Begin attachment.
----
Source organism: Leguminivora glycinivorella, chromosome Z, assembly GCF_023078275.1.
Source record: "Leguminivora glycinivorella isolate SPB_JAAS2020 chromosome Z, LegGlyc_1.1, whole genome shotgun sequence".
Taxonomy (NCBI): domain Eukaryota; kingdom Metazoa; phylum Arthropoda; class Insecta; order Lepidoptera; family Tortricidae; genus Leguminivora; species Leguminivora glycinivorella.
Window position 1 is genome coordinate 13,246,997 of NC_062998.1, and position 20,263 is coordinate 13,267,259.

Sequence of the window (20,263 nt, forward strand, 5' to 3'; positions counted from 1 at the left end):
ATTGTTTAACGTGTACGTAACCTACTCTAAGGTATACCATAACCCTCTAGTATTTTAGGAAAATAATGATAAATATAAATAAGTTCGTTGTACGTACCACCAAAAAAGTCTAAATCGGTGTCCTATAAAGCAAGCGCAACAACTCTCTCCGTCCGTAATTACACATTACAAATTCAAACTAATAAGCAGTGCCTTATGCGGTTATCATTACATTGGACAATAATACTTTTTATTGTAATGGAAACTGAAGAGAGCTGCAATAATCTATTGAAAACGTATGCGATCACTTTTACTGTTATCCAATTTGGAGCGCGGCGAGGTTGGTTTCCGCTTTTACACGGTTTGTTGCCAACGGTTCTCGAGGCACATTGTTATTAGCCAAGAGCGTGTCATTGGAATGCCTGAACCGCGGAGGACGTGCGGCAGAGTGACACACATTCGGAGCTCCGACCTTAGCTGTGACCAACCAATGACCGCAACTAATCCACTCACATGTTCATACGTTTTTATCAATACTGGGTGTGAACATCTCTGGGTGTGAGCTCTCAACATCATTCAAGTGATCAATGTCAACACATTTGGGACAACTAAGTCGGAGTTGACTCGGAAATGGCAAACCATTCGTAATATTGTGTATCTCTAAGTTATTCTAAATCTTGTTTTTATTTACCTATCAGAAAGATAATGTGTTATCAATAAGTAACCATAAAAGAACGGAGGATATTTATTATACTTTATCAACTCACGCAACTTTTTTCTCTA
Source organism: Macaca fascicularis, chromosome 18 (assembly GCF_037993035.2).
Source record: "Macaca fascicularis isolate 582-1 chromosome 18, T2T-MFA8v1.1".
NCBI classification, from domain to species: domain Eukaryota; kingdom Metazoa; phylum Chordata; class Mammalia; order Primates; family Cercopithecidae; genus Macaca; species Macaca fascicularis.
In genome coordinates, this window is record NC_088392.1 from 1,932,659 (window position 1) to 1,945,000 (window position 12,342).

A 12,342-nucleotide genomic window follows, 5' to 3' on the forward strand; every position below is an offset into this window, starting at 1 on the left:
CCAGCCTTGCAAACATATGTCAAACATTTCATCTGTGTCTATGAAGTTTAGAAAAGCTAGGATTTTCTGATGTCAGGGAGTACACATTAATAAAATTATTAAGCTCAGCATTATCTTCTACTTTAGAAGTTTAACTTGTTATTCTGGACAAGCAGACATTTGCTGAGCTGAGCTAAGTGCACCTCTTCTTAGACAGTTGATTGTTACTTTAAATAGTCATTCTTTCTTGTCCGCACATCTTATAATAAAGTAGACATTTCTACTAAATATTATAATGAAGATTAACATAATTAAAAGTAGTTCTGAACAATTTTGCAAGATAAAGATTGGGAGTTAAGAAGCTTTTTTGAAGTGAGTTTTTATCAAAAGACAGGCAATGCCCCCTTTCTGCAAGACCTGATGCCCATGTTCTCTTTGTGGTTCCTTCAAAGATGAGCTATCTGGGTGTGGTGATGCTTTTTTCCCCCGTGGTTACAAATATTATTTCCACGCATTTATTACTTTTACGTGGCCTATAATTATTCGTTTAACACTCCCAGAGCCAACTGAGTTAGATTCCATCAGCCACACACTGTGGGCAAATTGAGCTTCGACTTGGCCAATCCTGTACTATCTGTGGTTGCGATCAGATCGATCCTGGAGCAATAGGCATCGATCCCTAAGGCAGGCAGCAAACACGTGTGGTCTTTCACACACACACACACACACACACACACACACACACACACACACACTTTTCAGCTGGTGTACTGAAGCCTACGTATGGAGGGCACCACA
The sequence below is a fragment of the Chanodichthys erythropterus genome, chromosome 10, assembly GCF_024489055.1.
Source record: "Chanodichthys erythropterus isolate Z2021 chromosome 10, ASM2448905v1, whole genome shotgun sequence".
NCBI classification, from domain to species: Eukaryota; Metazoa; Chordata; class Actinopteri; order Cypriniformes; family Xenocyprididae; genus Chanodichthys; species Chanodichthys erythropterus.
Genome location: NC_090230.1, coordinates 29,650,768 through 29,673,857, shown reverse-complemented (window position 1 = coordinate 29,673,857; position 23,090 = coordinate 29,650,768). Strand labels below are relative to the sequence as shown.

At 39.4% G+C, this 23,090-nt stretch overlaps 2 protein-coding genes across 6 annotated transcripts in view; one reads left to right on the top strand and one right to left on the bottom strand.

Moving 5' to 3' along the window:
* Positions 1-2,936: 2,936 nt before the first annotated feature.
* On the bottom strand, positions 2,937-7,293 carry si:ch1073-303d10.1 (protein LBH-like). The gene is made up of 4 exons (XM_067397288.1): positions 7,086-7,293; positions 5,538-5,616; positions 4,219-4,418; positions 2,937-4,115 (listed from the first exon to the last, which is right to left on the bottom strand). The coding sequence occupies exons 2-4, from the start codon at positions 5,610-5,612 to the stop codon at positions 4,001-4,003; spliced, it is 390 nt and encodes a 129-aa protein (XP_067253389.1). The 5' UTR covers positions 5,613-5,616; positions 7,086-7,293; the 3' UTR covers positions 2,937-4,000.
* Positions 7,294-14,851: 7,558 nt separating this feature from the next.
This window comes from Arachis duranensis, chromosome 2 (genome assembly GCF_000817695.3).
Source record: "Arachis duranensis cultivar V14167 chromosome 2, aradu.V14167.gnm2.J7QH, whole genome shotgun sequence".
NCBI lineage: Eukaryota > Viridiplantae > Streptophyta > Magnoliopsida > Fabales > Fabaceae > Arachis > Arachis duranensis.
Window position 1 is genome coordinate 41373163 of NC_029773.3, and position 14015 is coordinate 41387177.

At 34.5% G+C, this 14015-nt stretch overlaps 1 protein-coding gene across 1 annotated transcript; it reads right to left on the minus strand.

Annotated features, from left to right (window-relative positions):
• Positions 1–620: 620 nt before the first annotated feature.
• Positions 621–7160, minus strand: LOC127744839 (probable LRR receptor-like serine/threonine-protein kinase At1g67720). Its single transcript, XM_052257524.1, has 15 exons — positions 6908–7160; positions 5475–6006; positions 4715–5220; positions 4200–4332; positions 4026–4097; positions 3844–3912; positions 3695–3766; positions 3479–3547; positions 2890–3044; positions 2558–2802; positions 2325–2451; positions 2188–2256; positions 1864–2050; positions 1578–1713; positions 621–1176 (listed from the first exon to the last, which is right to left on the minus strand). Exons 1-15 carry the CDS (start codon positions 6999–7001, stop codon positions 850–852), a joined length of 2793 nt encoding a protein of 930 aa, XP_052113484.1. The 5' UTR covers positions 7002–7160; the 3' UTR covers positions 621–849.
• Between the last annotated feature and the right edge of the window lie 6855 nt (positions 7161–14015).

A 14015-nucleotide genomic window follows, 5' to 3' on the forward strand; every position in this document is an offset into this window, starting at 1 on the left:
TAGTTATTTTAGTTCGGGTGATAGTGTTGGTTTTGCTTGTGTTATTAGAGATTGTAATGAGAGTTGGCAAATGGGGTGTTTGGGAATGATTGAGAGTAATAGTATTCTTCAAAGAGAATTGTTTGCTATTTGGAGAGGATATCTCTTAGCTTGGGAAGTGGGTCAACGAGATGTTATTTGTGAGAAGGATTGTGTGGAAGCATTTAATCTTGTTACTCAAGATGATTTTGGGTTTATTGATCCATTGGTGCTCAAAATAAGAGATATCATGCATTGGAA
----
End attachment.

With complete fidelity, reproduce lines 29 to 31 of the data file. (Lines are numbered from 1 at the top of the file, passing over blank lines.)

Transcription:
• Positions 621–7160, minus strand: LOC127744839 (probable LRR receptor-like serine/threonine-protein kinase At1g67720). Its single transcript, XM_052257524.1, has 15 exons — positions 6908–7160; positions 5475–6006; positions 4715–5220; positions 4200–4332; positions 4026–4097; positions 3844–3912; positions 3695–3766; positions 3479–3547; positions 2890–3044; positions 2558–2802; positions 2325–2451; positions 2188–2256; positions 1864–2050; positions 1578–1713; positions 621–1176 (listed from the first exon to the last, which is right to left on the minus strand). Exons 1-15 carry the CDS (start codon positions 6999–7001, stop codon positions 850–852), a joined length of 2793 nt encoding a protein of 930 aa, XP_052113484.1. The 5' UTR covers positions 7002–7160; the 3' UTR covers positions 621–849.
• Between the last annotated feature and the right edge of the window lie 6855 nt (positions 7161–14015).

A 14015-nucleotide genomic window follows, 5' to 3' on the forward strand; every position in this document is an offset into this window, starting at 1 on the left: